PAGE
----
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  • Otis Fine Arts hosts a Visiting Artist lecture series featuring John Houck, a Los Angeles-based artist. Read more about him here.
    Contact: Soo Kim, skim@otis.edu
  • Jesse Benson (b. 1978) is an artist based in Los Angeles. Benson's complex practice is driven by the perversion of roles and representation that characterize his generational moment. In obsessively "skillful" objects like the Bureau Paintings, Catalog Page Paintings, Future Sculptures, and Repaintings, Benson constantly questions the authenticity of the document, the function of style, and the value of both art and artist. Benson is equally committed to a curatorial/organizational practice that openly overlaps and inspires his object production.

  • The Architecture/Landscape/Interiors Department at OTIS College of Art and Design is pleased to announce a lecture by Nick SeierupPrincipal | Design Director of Perkins+Will, Los Angeles, on Thursday, December 3, 2015.


  • Marisa Silver is the author most recently of the New York Times bestselling novel Mary Coin. Her other books include the novels No Direction Home and The God of War (a finalist for a Los Angeles Times Book Prize), as well as two story collections, Babe in Paradise and Alone with You. Her work has appeared in The New Yorker and been included in many anthologies, including The Best American Short Stories and The O. Henry Prize Stories. Silver lives in Los Angeles.

  • Jesse Lerner is a filmmaker based in Los Angeles.  His short films Natives (1991, with Scott Sterling), T.S.H. (2004) and Magnavoz (2006) and the feature-length experimental documentaries Frontierland/Fronterilandia (1995, with Rubén Ortiz-Torres), Ruins (1999) The American Egypt (2001), Atomic Sublime (2010) and The Absent Stone (2013, with Sandra Rozental) have won numerous prizes at film festivals in the United States, Latin America and Japan.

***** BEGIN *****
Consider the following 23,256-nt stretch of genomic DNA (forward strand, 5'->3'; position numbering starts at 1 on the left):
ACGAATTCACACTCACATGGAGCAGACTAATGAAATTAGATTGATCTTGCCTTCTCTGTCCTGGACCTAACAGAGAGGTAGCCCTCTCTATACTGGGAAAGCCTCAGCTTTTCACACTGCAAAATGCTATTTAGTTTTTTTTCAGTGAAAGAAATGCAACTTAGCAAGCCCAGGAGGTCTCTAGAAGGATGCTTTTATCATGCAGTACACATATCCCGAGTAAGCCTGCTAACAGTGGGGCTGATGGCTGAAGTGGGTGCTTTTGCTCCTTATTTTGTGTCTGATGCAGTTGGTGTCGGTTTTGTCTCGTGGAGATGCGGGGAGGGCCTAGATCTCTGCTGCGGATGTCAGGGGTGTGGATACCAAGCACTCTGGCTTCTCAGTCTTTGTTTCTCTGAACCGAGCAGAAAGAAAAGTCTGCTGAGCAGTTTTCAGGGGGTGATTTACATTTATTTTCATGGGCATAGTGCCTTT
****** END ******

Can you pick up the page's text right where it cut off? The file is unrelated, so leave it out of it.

• Otis faculty member Dana Berman Duff will present a program of short 16mm and digital films in her "Catalogue" series.

  • Performing the Grid is an exhibition that brings together an intergenerational group of artists and cultural producers that utilize the grid as a performative strategy to examine, challenge and position philosophical, political, social, domestic, corporeal, and mythical perspectives. Rosalind Kraus famously wrote that the grid “functions to declare the modernity of modern art” in her 1979 essay, Grids.


Dorothy Jeakins

Dorothy JeakinsDorothy JeakinsDorothy Jeakins


Academy-award winning costume designer Dorothy Jeakins ('36) (1914-1995) began her career as an illustrator at Disney studios after studying at Otis. Her costume sketches are considered works of art. She then did fashion illustration for I. Magnin’s advertising department, where her sketches caught the eye of a studio director. He recommended her as co-designer for Joan of Arc, for which she was awarded the first-ever Oscar® for costume design.

She went on to win Academy Awards for Samson and Delilahand The Night of the Iguana. Among her other credits are South Pacific, The Sound of Music, The Ten Commandments, Finian’s Rainbow, True Grit, Little Big Man, Young Frankenstein, The Postman Always Rings Twice, and The Dead.

One of the most versatile costume designers in the film industry, Jeakins received a Guggenheim grant to the Orient, and had a lifelong interest in ethnic and tribal costumes. In 1967, she became Curator of the Textile and Costume Department at the Los Angeles County Museum of Art.